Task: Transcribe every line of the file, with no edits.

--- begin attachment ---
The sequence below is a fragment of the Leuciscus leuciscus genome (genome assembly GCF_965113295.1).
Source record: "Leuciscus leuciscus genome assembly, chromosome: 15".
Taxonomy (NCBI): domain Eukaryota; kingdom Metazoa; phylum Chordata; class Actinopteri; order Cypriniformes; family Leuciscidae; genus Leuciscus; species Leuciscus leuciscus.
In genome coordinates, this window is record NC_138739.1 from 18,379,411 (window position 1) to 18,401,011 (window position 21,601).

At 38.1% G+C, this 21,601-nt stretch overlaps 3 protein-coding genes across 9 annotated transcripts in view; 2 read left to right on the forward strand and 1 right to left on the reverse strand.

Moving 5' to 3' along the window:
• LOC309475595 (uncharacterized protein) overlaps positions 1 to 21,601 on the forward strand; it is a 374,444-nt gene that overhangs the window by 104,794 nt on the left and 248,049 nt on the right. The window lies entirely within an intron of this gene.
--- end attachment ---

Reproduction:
The sequence below is a fragment of the Leuciscus leuciscus genome (genome assembly GCF_965113295.1).
Source record: "Leuciscus leuciscus genome assembly, chromosome: 15".
Taxonomy (NCBI): domain Eukaryota; kingdom Metazoa; phylum Chordata; class Actinopteri; order Cypriniformes; family Leuciscidae; genus Leuciscus; species Leuciscus leuciscus.
In genome coordinates, this window is record NC_138739.1 from 18,379,411 (window position 1) to 18,401,011 (window position 21,601).

At 38.1% G+C, this 21,601-nt stretch overlaps 3 protein-coding genes across 9 annotated transcripts in view; 2 read left to right on the forward strand and 1 right to left on the reverse strand.

Moving 5' to 3' along the window:
• LOC309475595 (uncharacterized protein) overlaps positions 1 to 21,601 on the forward strand; it is a 374,444-nt gene that overhangs the window by 104,794 nt on the left and 248,049 nt on the right. The window lies entirely within an intron of this gene.